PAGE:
Rafford began his aviation career with Pan American Airways as a flight radio officer in 1940, flying with Pan Am until 1946. He worked with crew members who had flown with Fred Noonan, and talked with technicians who had worked on Amelia Earhart’s Electra 10E. After a promotion with Pan Am, he continued to fly as a technical consultant before transferring to the U.S. Manned Spaceflight Program in 1963. During the early space shots he was a Pan Am project engineer in communications services at Patrick Air Force Base, and joined the team that put man on the moon. He retired from NASA in 1988.
Rafford passed away on Dec. 10, 2016 in a hospice in Rockledge, Fla., at 97. Michael Betteridge, Paul’s nephew and general manager of WTHU AM 1450, a talk radio station in Thurmont, Md., said his uncle passed peacefully with his daughter, Lynn, at his side. “We lost a great man on that day,” Betteridge said in an email.
For much more on Paul Rafford Jr.’s contributions to Earhart research, please click here.
ROLLIN C. REINECK: A war hero, retired Air Force colonel and an original, longtime member of the Amelia Earhart Society, Reineck’s passion for Earhart research often produced interesting, informative results. At other times, his unrestrained enthusiasm for the spectacular and bizarre led him into areas populated only by Fred Goerner’s “lunatic fringe,” and these ill-conceived forays have tainted his reputation among top Earhart researchers.
Reineck was among the most avid promoters of the notorious Weihsien Telegram, or Weihsien Speedletter, discovered in U.S. State Department archives in 1987. The unsigned telegram reads, “Camp liberated — all well — volumes to tell — love to mother.” Sent from Weihsien, north China, and dated Aug. 28, 1945, this document created a huge buzz among researchers who speculated it could have been sent by Amelia herself. In 2001, this hot potato was relegated to the dustbin of dead-end myth, when AES researcher Ron Bright definitively disproved the idea that Amelia Earhart had been confined at the Weihsien, China civilian internment camp during World War II.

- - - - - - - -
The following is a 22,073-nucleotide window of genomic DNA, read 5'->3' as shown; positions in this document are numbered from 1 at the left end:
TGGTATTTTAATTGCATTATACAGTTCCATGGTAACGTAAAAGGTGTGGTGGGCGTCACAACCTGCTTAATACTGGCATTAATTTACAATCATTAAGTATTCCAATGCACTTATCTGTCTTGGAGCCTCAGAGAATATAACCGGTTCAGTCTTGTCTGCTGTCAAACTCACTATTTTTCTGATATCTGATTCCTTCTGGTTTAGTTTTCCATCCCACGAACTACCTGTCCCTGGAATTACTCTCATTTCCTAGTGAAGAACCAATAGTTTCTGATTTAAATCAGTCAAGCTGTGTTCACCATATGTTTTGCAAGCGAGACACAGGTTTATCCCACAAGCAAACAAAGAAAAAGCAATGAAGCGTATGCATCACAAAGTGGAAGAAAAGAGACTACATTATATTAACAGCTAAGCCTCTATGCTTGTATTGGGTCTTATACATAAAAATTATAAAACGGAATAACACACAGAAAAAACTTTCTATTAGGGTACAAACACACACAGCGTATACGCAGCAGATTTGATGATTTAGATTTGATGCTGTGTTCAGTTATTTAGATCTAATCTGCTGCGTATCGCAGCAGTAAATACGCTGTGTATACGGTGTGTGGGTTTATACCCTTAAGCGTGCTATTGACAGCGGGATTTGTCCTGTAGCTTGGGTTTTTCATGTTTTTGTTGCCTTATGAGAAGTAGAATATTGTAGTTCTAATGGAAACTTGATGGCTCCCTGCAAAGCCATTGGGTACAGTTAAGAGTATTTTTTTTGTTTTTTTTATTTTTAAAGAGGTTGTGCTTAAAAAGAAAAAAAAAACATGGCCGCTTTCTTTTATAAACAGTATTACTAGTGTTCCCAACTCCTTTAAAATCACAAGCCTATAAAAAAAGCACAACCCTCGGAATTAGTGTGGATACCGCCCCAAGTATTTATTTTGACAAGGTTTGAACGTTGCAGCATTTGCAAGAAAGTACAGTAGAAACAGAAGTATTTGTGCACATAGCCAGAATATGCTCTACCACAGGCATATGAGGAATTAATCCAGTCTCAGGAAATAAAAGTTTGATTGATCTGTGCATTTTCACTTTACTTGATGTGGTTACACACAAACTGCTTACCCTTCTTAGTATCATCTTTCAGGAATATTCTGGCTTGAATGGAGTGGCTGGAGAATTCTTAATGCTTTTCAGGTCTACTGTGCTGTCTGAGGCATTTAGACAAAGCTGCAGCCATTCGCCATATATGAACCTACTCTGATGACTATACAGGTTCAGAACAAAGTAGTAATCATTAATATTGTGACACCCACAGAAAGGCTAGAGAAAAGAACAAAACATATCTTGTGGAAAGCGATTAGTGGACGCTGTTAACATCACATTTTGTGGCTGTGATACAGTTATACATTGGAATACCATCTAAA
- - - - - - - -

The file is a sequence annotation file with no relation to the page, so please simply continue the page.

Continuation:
Reineck’s authorship of the dreadful Amelia Earhart Survived (Paragon Agency, 2003), his unsuccessful attempt to resurrect and validate the long-discredited Amelia Earhart-as-Irene Bolam myth was his greatest blunder in the Earhart arena. Reineck was among the most prominent and vociferous of those who continued to believe in and promote Joe Gervais’ absurd idea, introduced to the public in Joe Klaas’ 1970 book, Amelia Earhart Lives.
Incredibly, what Joe Klaas and Joe Gervais had strongly suggested in Amelia Earhart Lives, pulled from circulation 33 years earlier – that Amelia Earhart, having been held captive by the Japanese since July 1937, had returned to the United States sometime after World War II and assumed the identity of a New Jersey woman named Irene Bolam – Kailua, Hawaii’s Reineck stated as unequivocal fact.
For much more on this unfortunate aspect of Reineck’s legacy, please click here.
Reineck was a also prolific letter writer and Freedom of Information advocate, and he sometimes got real results. In March 1991, Senator Daniel Akaka (D-Hawaii) signed a letter written by Reineck to the Secretary of the Treasury under President George H.W. Bush, requesting that all classified material relative to the Earhart disappearance be released. For more details from my March 31, 2015 post, “Amelia Earhart and the Morgenthau Connection: What did FDR’s treasury secretary really know?” please click here.
Like Joe Klaas, Reineck was a genuine World War II hero, amassing an outstanding record as a navigator with B-24s in the 8th Air Force over Europe, and later in B-29s on Saipan, flying missions against mainland Japan. Reineck’s awards included the Legion of Merit, the Distinguished Flying Cross, the Air Medal with Four Oak Leaf Clusters, the Bronze Star Medal, and the Commendation Medal with one Oak Leaf Cluster.
RON REUTHER: An original member of Bill Prymak’s Amelia Earhart Society, Reuther was perhaps the most cerebral and historically erudite of all. Reuther often provided previously unknown background information that brought new perspectives to heated discussions, and was known to introduce new and enlightening topics to enhance learning.
Reuther founded the Oakland Aviation Museum in 1981, directed the San Francisco Zoo from 1966 to 1973, and helped to catalog and prepare Fred Goerner’s papers for their placement at the Admiral Nimitz Museum in Fredericksburg, Texas.